One received loads of criticism for the way he handled the Cubs’ talented pitching staff when they had a chance to finally achieve ultimate success, the other is Dusty Baker. Wait, didn’t Baker receive some flak for that too? It’s been a while, so I definitely don’t distinctly remember what happened to Mark Prior and Kerry Wood.
But there’s something about the below image of Stephen Strasburg doing a “towel drill” that feels eerily familiar. If only I could put my finger on it.
Hendricks plays catch, Strasburg employs the towel drill the day before Game 1 of NLDS: pic.twitter.com/5PUEqDFa1u
— Mark Gonzales (@MDGonzales) October 5, 2017
Neither the current nor the former Cubs skipper have been immune to criticism of their managerial styles and decisions, though you might not immediately jump to compare the two. Then again, they do have a few similarities when you get down to it. Joe Maddon addressed that idea when he spoke to the media on Thursday.
“The thing about Dusty, if anybody would ever compare, I’ve always heard how good he is with his players,” Maddon said. “That’s the thing that has always stood out to me when I first started doing this. (There were) always platitudes regarding his ability to connect with the group in the clubhouse. So that’s always been…and if I get compared in that way in any way, shape, or form, I’ll take it.”
There are some obvious differences in the specific manners in which they go about their business, but both do fall quite firmly in the players-manager camp. That’s pretty much where the similarities stop, though, and I’m more interested to see how they stack up as tacticians in this case.
Both have been accused at times of overthinking things and perhaps trying a little too hard, but it sounds like Maddon is consciously working to simplify his moves. In discussing his potential lineups, he noted that there might only be one change between how they match up with Stephen Strasburg and Max Scherzer. I’m thinking that might be Ian Happ in center for one and Jon Jay in the other, but we’ll see.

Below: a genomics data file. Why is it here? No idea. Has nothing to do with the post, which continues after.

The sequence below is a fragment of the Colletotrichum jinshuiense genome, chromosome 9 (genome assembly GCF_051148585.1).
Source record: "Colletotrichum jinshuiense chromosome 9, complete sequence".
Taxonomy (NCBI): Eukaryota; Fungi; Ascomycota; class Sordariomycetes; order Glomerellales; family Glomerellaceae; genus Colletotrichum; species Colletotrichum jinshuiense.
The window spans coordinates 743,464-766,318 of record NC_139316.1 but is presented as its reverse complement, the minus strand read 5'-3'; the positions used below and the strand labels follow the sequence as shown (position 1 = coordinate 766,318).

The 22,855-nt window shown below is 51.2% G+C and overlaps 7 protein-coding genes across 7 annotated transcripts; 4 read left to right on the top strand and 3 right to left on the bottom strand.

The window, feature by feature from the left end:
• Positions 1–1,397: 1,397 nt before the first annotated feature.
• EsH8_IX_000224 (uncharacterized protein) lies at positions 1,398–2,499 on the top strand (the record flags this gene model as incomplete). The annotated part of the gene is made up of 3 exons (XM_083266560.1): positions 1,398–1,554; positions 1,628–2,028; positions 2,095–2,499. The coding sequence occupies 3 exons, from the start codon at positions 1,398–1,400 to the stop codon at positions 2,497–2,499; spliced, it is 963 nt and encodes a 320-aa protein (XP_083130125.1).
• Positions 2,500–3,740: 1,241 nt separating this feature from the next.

Over in the opposite dugout, I can imagine Baker getting a little tight and maybe even paranoid. He already seems to be engaging in some cloak-and-dagger business with his rotation, even if the moves are plainly obvious to third-party observers with access to Twitter. And his whole us-against-the-world mentality can wear thin and cause his team to clench up a little bit. Or maybe that’s just me thinking back to his time in Chicago.
Not Great, Bob
I generally try to avoid calling out other publications, particularly blogs that I know are often run as hobbies (like this one), but there are times when a rebuke is called for. Such is the case with Bob Nightengale’s recent USA Today column.
I took no issue with Nightengale calling Baker “the coolest dude in the game,” though I’m not sure it’s accurate. I wasn’t surprised that the scribe mentioned the chip on Dusty’s shoulder that’s as big as a boulder, though I hadn’t realized that the skipper is older…than any other manager in baseball.
It was decent stuff, a quick look into what motivates Baker to keep going after so long in the sport and so much achievement that hasn’t yet included a World Series title as a manager. But it was when Nightengale got into the facts that things took a hard left turn into Wrongsville.